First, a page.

Friday, June 21, 2019

Moving forward

Just a short update on things from my last post:

Outboard carburettor was replaced and all the work done and captain picked it up already on Monday.

On Tuesday the fridge expert came on board, measured the pressure, temperature and figured out the culprit has to be the expansion valve, that either got stuck or some small piece of something blocked it, so it didn't let the gas through. After some fiddling with it it started working again and the fridge is now working like it should. Hope the valve won't give us any more headache in the future, but now at least we know how to deal with it. The best thing of course was that we didn't have to disassemble the galley or do any welding anywhere inside or around the fridge.

The newly ordered cooker is on the way, this nigh it arrived to Munich from Bremen, it is just a matter of days when it will be here. And we got the money from the cancelled order back.

So although the week is not completely over yet, it is looking much better than the last. What greatly contributes to this were two great evenings we spent with our friends, and the next couple of days that we will spend with our families. And as the projects are slowly finishing, the D day is coming closer. As it looks now, we might sail off on next Sunday. I'm already in the state of mild panic, next week will not be easy.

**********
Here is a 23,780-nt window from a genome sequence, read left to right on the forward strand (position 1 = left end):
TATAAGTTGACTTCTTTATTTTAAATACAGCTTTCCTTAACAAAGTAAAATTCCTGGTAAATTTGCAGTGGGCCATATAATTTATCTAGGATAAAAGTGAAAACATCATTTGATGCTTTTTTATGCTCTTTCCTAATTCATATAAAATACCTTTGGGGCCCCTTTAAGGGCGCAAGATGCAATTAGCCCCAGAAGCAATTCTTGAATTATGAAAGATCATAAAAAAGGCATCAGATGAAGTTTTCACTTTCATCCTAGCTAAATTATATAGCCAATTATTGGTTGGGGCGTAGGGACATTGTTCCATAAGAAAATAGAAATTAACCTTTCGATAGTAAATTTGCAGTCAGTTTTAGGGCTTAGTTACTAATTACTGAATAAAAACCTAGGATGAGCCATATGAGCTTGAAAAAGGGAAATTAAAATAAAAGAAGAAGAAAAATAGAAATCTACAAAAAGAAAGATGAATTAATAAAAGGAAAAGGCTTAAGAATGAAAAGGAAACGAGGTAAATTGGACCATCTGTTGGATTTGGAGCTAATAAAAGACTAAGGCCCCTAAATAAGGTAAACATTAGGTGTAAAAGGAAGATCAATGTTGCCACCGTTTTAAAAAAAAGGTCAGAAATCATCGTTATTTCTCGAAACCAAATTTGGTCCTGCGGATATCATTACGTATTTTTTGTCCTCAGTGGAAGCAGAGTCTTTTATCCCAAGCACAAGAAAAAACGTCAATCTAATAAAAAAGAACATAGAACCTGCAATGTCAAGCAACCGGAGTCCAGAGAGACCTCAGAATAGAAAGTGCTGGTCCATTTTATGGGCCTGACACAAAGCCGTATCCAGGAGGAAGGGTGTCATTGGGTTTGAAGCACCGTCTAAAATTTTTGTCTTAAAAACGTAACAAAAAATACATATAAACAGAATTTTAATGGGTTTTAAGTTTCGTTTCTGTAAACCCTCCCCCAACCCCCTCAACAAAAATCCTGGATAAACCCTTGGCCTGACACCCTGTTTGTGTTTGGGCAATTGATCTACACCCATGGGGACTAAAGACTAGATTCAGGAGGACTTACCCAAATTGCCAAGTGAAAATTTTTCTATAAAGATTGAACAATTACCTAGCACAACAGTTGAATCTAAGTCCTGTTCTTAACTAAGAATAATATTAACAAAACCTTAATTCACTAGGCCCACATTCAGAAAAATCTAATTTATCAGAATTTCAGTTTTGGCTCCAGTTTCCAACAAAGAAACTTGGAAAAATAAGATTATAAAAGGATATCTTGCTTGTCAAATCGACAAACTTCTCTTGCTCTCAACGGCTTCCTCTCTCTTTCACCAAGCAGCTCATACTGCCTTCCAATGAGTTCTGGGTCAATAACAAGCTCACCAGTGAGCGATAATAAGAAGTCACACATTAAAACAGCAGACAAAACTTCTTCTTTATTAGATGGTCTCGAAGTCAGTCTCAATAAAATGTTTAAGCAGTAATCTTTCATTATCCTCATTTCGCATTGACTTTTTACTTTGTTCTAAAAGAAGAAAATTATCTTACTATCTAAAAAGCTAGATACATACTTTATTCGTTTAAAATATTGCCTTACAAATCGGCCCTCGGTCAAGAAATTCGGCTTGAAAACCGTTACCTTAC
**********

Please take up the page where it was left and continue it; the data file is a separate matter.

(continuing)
Sunday, June 16, 2019

The worst week ever

This week has been a real disaster. It felt like for every step forward we made three, not just two, steps back. It started on Monday, when captain brought our Mercury outboard (the motor that we use on our dinghy) to be serviced, which we thought would be an hour job with not too high costs. But sometime last season the salt water must have come into carburettor, probably with fuel, and during the winter it corroded the carburettor so much that it couldn't be saved even by hours of cleaning, so we are now waiting for a spare one to replace the damaged one. And the costs will probably be couple of times more than we originally thought.

On Tuesday captain's tooth chipped off. Not a catastrophe really, but this spring we were visiting our dentist very frequently to make sure all our teeth are fixed and we wouldn't have to search for a dentist in some unfamiliar country. So he had to make another appointment, luckily it was already next day. Hope that this was the last one, but it still delayed us for half a day.

And here is a sad story about my new cooker for the boat, that begun already in March, but culminated last week. You might have notice that on every photo of Heron's galley there is a hole where the cooker should be (well, hole with some random things we didn't know where else to put).